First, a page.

History of Cardiff

Cardiff is the largest city of Wales and located within the traditional county of Glamorgan. The city of Cardiff in Wales began with the Roman invasion in 43 AD. A fort was built and thus began the history of Cardiff. The town of Cardiff traces its history to the time when the Normans captured Glamorgan. The Middle Ages saw a small castle garrison grow into a town. Cardiff in Wales was a busy port from those times. It was used extensively for coal exports and was the biggest coal-exporting port in the world. When the railways reached Cardiff in 1841, it gave additional impetus for the city's growth. The shipbuilding and rope making, brewing and paper making industries flourished in this city of Wales. The University of South Wales was founded in 1893. In 1905, Cardiff was granted city status and subsequently a new City Hall was opened. Cardiff in Wales saw considerable damage during the Second World War. Around 1955, Cardiff was proclaimed the capital of Wales. The manufacturing industries saw a gradual decline in the second half of the 20th century.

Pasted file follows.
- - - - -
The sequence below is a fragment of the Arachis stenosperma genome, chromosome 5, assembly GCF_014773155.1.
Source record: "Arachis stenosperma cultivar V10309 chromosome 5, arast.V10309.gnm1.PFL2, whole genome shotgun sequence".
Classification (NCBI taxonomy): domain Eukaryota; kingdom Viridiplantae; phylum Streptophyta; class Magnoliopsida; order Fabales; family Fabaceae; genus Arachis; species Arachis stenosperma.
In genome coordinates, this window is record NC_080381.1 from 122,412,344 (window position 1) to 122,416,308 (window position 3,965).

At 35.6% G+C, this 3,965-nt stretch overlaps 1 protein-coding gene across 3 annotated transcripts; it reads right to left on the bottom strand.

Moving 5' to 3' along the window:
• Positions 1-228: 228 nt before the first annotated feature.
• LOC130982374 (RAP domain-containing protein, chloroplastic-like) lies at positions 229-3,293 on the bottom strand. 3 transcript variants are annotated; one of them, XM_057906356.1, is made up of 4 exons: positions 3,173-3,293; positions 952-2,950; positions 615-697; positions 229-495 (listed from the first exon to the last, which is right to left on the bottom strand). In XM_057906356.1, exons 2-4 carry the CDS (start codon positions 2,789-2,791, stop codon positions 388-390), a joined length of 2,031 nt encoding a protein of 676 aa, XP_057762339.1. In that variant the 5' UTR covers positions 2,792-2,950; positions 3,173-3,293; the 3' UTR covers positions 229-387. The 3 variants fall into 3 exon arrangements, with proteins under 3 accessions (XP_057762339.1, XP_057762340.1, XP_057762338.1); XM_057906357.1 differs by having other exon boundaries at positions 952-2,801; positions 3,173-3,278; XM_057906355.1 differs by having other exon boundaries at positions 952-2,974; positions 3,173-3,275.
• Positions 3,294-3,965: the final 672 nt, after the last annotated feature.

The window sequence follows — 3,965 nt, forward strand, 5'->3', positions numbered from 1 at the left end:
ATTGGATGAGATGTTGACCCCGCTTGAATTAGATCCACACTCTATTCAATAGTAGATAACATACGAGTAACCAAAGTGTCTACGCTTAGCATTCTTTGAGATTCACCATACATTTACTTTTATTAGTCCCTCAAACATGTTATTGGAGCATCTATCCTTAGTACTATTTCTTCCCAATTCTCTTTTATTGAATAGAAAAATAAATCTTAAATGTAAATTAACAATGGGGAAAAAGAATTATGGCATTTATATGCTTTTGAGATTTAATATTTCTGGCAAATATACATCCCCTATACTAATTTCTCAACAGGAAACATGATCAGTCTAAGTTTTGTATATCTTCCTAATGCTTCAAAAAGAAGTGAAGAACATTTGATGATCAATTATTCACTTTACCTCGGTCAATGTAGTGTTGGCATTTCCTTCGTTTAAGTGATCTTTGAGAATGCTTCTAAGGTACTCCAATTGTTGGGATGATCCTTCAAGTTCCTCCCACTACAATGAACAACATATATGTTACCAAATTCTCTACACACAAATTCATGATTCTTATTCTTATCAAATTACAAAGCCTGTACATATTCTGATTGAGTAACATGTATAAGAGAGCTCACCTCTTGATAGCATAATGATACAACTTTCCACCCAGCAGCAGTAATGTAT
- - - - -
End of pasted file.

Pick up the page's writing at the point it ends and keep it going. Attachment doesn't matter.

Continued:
Cardiff, the capital of Wales has now grown into a dynamic city bustling with activity. It has been revived as a popular centre of arts, entertainment and nightlife. The Cardiff Barrage is largely responsible for its growth. With the opening of several shopping centers such as St Davids and Queens West Shopping Centre and Capitol Shopping Centre, the city has taken on a new dimension. Shopping, leisure and tourism industries are flourishing. This busy University City located on the banks of the River Taff has an exciting nightlife too.

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